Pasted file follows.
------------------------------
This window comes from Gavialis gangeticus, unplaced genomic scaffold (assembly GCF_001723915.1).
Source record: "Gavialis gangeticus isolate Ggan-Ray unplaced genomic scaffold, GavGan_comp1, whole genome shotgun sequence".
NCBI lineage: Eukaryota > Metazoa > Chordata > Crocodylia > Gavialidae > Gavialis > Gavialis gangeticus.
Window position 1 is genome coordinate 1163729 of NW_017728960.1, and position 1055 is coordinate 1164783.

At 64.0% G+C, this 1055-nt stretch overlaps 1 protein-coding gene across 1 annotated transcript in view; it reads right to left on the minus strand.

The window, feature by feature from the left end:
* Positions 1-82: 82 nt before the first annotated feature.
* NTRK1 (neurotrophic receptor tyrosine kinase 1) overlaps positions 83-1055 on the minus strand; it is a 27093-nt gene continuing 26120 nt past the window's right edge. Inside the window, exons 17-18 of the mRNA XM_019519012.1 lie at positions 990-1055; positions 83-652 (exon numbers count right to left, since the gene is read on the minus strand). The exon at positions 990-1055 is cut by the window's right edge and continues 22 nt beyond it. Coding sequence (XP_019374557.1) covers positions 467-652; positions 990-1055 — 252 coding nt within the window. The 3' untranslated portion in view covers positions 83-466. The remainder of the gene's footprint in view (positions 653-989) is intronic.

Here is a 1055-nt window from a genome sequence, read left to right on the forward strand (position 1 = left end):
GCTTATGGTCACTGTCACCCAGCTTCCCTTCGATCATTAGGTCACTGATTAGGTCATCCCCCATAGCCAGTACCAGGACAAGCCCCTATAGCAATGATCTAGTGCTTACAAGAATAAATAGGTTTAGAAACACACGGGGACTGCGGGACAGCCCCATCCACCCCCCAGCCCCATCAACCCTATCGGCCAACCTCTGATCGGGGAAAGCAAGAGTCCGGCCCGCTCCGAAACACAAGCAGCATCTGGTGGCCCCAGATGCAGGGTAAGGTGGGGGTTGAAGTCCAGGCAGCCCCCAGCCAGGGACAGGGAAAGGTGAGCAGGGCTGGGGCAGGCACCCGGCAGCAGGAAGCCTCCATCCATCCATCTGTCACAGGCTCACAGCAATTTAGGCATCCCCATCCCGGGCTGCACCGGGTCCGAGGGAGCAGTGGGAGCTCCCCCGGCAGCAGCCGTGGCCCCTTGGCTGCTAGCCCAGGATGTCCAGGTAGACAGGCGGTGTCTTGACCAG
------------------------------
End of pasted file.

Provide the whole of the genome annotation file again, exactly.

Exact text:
This window comes from Gavialis gangeticus, unplaced genomic scaffold (assembly GCF_001723915.1).
Source record: "Gavialis gangeticus isolate Ggan-Ray unplaced genomic scaffold, GavGan_comp1, whole genome shotgun sequence".
NCBI lineage: Eukaryota > Metazoa > Chordata > Crocodylia > Gavialidae > Gavialis > Gavialis gangeticus.
Window position 1 is genome coordinate 1163729 of NW_017728960.1, and position 1055 is coordinate 1164783.

At 64.0% G+C, this 1055-nt stretch overlaps 1 protein-coding gene across 1 annotated transcript in view; it reads right to left on the minus strand.

The window, feature by feature from the left end:
* Positions 1-82: 82 nt before the first annotated feature.
* NTRK1 (neurotrophic receptor tyrosine kinase 1) overlaps positions 83-1055 on the minus strand; it is a 27093-nt gene continuing 26120 nt past the window's right edge. Inside the window, exons 17-18 of the mRNA XM_019519012.1 lie at positions 990-1055; positions 83-652 (exon numbers count right to left, since the gene is read on the minus strand). The exon at positions 990-1055 is cut by the window's right edge and continues 22 nt beyond it. Coding sequence (XP_019374557.1) covers positions 467-652; positions 990-1055 — 252 coding nt within the window. The 3' untranslated portion in view covers positions 83-466. The remainder of the gene's footprint in view (positions 653-989) is intronic.

Here is a 1055-nt window from a genome sequence, read left to right on the forward strand (position 1 = left end):
GCTTATGGTCACTGTCACCCAGCTTCCCTTCGATCATTAGGTCACTGATTAGGTCATCCCCCATAGCCAGTACCAGGACAAGCCCCTATAGCAATGATCTAGTGCTTACAAGAATAAATAGGTTTAGAAACACACGGGGACTGCGGGACAGCCCCATCCACCCCCCAGCCCCATCAACCCTATCGGCCAACCTCTGATCGGGGAAAGCAAGAGTCCGGCCCGCTCCGAAACACAAGCAGCATCTGGTGGCCCCAGATGCAGGGTAAGGTGGGGGTTGAAGTCCAGGCAGCCCCCAGCCAGGGACAGGGAAAGGTGAGCAGGGCTGGGGCAGGCACCCGGCAGCAGGAAGCCTCCATCCATCCATCTGTCACAGGCTCACAGCAATTTAGGCATCCCCATCCCGGGCTGCACCGGGTCCGAGGGAGCAGTGGGAGCTCCCCCGGCAGCAGCCGTGGCCCCTTGGCTGCTAGCCCAGGATGTCCAGGTAGACAGGCGGTGTCTTGACCAG